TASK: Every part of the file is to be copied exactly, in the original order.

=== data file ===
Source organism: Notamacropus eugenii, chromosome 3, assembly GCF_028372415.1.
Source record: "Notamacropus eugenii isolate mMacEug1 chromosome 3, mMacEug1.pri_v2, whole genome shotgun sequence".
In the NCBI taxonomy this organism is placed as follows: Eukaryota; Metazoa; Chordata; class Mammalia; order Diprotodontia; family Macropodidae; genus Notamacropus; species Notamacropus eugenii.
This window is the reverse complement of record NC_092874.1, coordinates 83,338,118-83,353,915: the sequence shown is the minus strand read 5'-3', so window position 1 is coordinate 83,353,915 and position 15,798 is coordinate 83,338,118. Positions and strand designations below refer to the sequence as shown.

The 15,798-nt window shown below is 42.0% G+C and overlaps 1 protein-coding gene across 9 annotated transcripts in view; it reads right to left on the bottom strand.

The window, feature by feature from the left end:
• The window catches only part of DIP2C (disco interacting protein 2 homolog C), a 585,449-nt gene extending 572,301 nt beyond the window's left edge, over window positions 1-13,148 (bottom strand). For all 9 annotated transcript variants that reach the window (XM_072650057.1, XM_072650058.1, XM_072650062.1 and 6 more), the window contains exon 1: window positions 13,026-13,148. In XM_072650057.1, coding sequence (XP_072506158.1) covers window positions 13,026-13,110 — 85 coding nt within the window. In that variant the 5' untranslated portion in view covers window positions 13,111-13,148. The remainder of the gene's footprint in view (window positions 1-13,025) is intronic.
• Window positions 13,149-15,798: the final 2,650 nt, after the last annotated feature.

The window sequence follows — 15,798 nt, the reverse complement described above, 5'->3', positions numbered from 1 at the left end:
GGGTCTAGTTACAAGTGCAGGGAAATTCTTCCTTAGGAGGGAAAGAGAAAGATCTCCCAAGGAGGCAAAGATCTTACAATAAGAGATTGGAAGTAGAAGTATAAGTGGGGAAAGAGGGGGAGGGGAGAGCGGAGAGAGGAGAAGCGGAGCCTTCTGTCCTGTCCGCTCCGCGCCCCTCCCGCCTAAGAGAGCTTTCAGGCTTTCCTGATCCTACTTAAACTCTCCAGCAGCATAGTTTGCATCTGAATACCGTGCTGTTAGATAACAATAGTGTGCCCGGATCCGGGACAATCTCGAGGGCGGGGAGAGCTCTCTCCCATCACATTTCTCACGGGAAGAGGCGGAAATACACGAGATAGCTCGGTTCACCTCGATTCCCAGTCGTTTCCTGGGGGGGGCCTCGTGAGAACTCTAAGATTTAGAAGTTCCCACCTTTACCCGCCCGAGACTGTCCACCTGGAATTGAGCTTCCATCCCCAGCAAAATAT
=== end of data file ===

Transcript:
Source organism: Notamacropus eugenii, chromosome 3, assembly GCF_028372415.1.
Source record: "Notamacropus eugenii isolate mMacEug1 chromosome 3, mMacEug1.pri_v2, whole genome shotgun sequence".
In the NCBI taxonomy this organism is placed as follows: Eukaryota; Metazoa; Chordata; class Mammalia; order Diprotodontia; family Macropodidae; genus Notamacropus; species Notamacropus eugenii.
This window is the reverse complement of record NC_092874.1, coordinates 83,338,118-83,353,915: the sequence shown is the minus strand read 5'-3', so window position 1 is coordinate 83,353,915 and position 15,798 is coordinate 83,338,118. Positions and strand designations below refer to the sequence as shown.

The 15,798-nt window shown below is 42.0% G+C and overlaps 1 protein-coding gene across 9 annotated transcripts in view; it reads right to left on the bottom strand.

The window, feature by feature from the left end:
• The window catches only part of DIP2C (disco interacting protein 2 homolog C), a 585,449-nt gene extending 572,301 nt beyond the window's left edge, over window positions 1-13,148 (bottom strand). For all 9 annotated transcript variants that reach the window (XM_072650057.1, XM_072650058.1, XM_072650062.1 and 6 more), the window contains exon 1: window positions 13,026-13,148. In XM_072650057.1, coding sequence (XP_072506158.1) covers window positions 13,026-13,110 — 85 coding nt within the window. In that variant the 5' untranslated portion in view covers window positions 13,111-13,148. The remainder of the gene's footprint in view (window positions 1-13,025) is intronic.
• Window positions 13,149-15,798: the final 2,650 nt, after the last annotated feature.

The window sequence follows — 15,798 nt, the reverse complement described above, 5'->3', positions numbered from 1 at the left end:
GGGTCTAGTTACAAGTGCAGGGAAATTCTTCCTTAGGAGGGAAAGAGAAAGATCTCCCAAGGAGGCAAAGATCTTACAATAAGAGATTGGAAGTAGAAGTATAAGTGGGGAAAGAGGGGGAGGGGAGAGCGGAGAGAGGAGAAGCGGAGCCTTCTGTCCTGTCCGCTCCGCGCCCCTCCCGCCTAAGAGAGCTTTCAGGCTTTCCTGATCCTACTTAAACTCTCCAGCAGCATAGTTTGCATCTGAATACCGTGCTGTTAGATAACAATAGTGTGCCCGGATCCGGGACAATCTCGAGGGCGGGGAGAGCTCTCTCCCATCACATTTCTCACGGGAAGAGGCGGAAATACACGAGATAGCTCGGTTCACCTCGATTCCCAGTCGTTTCCTGGGGGGGGCCTCGTGAGAACTCTAAGATTTAGAAGTTCCCACCTTTACCCGCCCGAGACTGTCCACCTGGAATTGAGCTTCCATCCCCAGCAAAATAT